There is a certain type of GS cookie that I adore, but I no longer feel comfortable giving my money to an organization that overtly mocks my faith and actively encourages young women to poison their bodies and call it “health.” Will our family’s boycotting of that fundraiser have much impact? Doubtful. Then why are we sacrificing something so good when it won’t make a difference in the big picture? If you’re asking that question, then you’re not seeing The Big Picture. I’m a terrible apologist, mostly because I was raised in an environment where I was always wrong, no matter what I said. I was taught that if I stood up for what I believed to be right, I was guaranteed a good mental smackdown, plenty of humiliation, and usually some kind of enlightenment on how everything in the whole world was my fault. So honestly, if you’re going to harangue me for this post, knock yourself out, but if you want a fight, go to Catholic Answers.

And it’s not just the conservative nutjobs. Some are boycotting an organization that sends girls out to sell cookies loaded with transfats.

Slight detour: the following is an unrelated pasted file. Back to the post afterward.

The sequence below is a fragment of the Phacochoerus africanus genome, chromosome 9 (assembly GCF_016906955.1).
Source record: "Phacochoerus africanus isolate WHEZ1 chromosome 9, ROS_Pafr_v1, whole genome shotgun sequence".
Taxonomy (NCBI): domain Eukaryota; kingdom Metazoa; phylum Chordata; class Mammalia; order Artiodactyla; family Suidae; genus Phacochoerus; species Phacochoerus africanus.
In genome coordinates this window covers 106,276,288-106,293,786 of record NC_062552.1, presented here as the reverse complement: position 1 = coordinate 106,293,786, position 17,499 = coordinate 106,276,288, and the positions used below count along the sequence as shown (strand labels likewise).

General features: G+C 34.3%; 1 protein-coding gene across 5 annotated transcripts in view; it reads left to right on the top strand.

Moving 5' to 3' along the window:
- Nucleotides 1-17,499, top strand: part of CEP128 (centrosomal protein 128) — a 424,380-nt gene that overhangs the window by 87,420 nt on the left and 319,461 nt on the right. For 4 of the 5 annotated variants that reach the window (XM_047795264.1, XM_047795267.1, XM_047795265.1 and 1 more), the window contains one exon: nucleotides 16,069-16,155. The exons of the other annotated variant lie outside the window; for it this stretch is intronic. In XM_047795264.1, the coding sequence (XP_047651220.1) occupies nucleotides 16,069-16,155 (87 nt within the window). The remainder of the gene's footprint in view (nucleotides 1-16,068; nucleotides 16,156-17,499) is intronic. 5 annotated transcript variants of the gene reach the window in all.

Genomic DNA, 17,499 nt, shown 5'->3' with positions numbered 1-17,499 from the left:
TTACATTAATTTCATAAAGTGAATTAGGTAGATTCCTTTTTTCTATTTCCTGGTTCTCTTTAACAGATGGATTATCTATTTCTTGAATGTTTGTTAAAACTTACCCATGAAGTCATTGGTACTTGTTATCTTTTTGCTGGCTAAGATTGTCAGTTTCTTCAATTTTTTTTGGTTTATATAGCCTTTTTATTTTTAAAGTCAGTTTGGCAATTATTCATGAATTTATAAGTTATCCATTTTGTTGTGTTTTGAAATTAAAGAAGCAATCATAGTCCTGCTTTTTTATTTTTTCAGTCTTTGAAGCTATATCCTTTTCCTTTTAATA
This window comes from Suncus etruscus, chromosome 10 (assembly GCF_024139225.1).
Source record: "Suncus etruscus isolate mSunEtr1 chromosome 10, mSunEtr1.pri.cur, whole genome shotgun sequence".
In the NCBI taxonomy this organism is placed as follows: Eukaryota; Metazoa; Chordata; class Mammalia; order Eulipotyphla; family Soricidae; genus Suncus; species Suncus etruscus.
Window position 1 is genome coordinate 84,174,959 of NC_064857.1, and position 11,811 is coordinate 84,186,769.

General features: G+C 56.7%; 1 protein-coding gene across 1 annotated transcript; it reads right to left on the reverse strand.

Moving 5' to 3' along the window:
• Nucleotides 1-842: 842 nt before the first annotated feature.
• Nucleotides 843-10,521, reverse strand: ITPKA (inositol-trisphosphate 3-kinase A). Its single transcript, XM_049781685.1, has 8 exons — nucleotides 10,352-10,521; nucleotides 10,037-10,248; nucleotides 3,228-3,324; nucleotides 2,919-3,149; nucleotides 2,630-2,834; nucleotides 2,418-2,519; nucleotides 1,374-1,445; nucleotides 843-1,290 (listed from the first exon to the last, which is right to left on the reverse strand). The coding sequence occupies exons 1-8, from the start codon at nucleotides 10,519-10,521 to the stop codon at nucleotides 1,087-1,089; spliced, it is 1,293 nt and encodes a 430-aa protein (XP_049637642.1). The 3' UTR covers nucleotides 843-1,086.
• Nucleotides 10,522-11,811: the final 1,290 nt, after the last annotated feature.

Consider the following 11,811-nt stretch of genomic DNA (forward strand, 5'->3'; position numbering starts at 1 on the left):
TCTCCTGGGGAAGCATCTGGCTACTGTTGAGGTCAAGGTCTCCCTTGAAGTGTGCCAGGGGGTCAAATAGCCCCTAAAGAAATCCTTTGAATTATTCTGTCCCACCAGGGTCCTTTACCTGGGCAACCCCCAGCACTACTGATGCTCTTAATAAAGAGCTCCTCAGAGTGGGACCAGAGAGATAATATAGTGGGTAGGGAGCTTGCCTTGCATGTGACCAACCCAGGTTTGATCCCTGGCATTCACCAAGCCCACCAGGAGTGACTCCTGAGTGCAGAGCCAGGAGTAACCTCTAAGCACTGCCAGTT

I miss those cookies, but it’s not impossible to come up with something, dare I say—better? I’m not there yet, but we’re working on it. Below is what we have so far. It’s not even trying to be a copycat recipe, because I value intellectual property, even of those who think I’m an idiot. Even though this was our third try at Siena Bars, there are still some problems, but see the end of this post for my plans for future improvements.

Siena Bars: A Work-In-Progress


Cookie base:

1 c AP flour
¼ t baking soda
¼ t salt
1 stick of butter
½ c granulated sugar
1 T dark brown sugar
1 egg
1 t vanilla extract
½ c chocolate chips